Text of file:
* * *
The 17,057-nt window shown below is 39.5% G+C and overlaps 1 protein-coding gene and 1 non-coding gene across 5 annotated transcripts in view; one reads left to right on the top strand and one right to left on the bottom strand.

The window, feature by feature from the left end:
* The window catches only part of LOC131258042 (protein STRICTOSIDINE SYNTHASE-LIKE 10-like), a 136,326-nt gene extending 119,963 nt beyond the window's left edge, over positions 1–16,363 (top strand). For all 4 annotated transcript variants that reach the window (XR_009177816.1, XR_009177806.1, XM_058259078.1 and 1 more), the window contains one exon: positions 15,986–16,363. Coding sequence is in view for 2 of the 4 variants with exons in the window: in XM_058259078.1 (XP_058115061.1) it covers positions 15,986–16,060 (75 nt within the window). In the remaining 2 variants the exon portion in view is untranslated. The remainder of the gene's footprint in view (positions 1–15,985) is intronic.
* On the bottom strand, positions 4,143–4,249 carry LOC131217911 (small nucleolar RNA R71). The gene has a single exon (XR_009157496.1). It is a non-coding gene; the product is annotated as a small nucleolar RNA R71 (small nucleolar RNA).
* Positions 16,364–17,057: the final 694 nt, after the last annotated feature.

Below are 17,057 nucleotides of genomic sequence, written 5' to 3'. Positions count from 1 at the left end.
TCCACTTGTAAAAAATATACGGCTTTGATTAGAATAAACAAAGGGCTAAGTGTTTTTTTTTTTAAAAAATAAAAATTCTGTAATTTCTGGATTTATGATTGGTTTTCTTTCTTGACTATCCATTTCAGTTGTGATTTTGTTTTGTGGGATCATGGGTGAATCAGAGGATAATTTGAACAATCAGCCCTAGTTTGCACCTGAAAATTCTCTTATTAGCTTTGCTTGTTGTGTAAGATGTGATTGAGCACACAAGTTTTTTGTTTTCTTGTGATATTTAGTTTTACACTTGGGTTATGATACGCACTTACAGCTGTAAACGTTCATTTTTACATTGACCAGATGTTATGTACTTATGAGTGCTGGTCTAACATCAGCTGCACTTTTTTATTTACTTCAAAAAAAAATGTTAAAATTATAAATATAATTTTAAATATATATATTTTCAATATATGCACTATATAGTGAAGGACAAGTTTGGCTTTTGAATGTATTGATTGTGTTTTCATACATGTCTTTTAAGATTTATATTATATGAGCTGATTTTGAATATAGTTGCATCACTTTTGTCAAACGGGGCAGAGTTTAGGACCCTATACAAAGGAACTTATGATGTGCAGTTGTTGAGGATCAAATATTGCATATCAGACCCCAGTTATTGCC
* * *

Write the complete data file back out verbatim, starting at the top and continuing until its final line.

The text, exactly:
The 17,057-nt window shown below is 39.5% G+C and overlaps 1 protein-coding gene and 1 non-coding gene across 5 annotated transcripts in view; one reads left to right on the top strand and one right to left on the bottom strand.

The window, feature by feature from the left end:
* The window catches only part of LOC131258042 (protein STRICTOSIDINE SYNTHASE-LIKE 10-like), a 136,326-nt gene extending 119,963 nt beyond the window's left edge, over positions 1–16,363 (top strand). For all 4 annotated transcript variants that reach the window (XR_009177816.1, XR_009177806.1, XM_058259078.1 and 1 more), the window contains one exon: positions 15,986–16,363. Coding sequence is in view for 2 of the 4 variants with exons in the window: in XM_058259078.1 (XP_058115061.1) it covers positions 15,986–16,060 (75 nt within the window). In the remaining 2 variants the exon portion in view is untranslated. The remainder of the gene's footprint in view (positions 1–15,985) is intronic.
* On the bottom strand, positions 4,143–4,249 carry LOC131217911 (small nucleolar RNA R71). The gene has a single exon (XR_009157496.1). It is a non-coding gene; the product is annotated as a small nucleolar RNA R71 (small nucleolar RNA).
* Positions 16,364–17,057: the final 694 nt, after the last annotated feature.

Below are 17,057 nucleotides of genomic sequence, written 5' to 3'. Positions count from 1 at the left end.
TCCACTTGTAAAAAATATACGGCTTTGATTAGAATAAACAAAGGGCTAAGTGTTTTTTTTTTTAAAAAATAAAAATTCTGTAATTTCTGGATTTATGATTGGTTTTCTTTCTTGACTATCCATTTCAGTTGTGATTTTGTTTTGTGGGATCATGGGTGAATCAGAGGATAATTTGAACAATCAGCCCTAGTTTGCACCTGAAAATTCTCTTATTAGCTTTGCTTGTTGTGTAAGATGTGATTGAGCACACAAGTTTTTTGTTTTCTTGTGATATTTAGTTTTACACTTGGGTTATGATACGCACTTACAGCTGTAAACGTTCATTTTTACATTGACCAGATGTTATGTACTTATGAGTGCTGGTCTAACATCAGCTGCACTTTTTTATTTACTTCAAAAAAAAATGTTAAAATTATAAATATAATTTTAAATATATATATTTTCAATATATGCACTATATAGTGAAGGACAAGTTTGGCTTTTGAATGTATTGATTGTGTTTTCATACATGTCTTTTAAGATTTATATTATATGAGCTGATTTTGAATATAGTTGCATCACTTTTGTCAAACGGGGCAGAGTTTAGGACCCTATACAAAGGAACTTATGATGTGCAGTTGTTGAGGATCAAATATTGCATATCAGACCCCAGTTATTGCC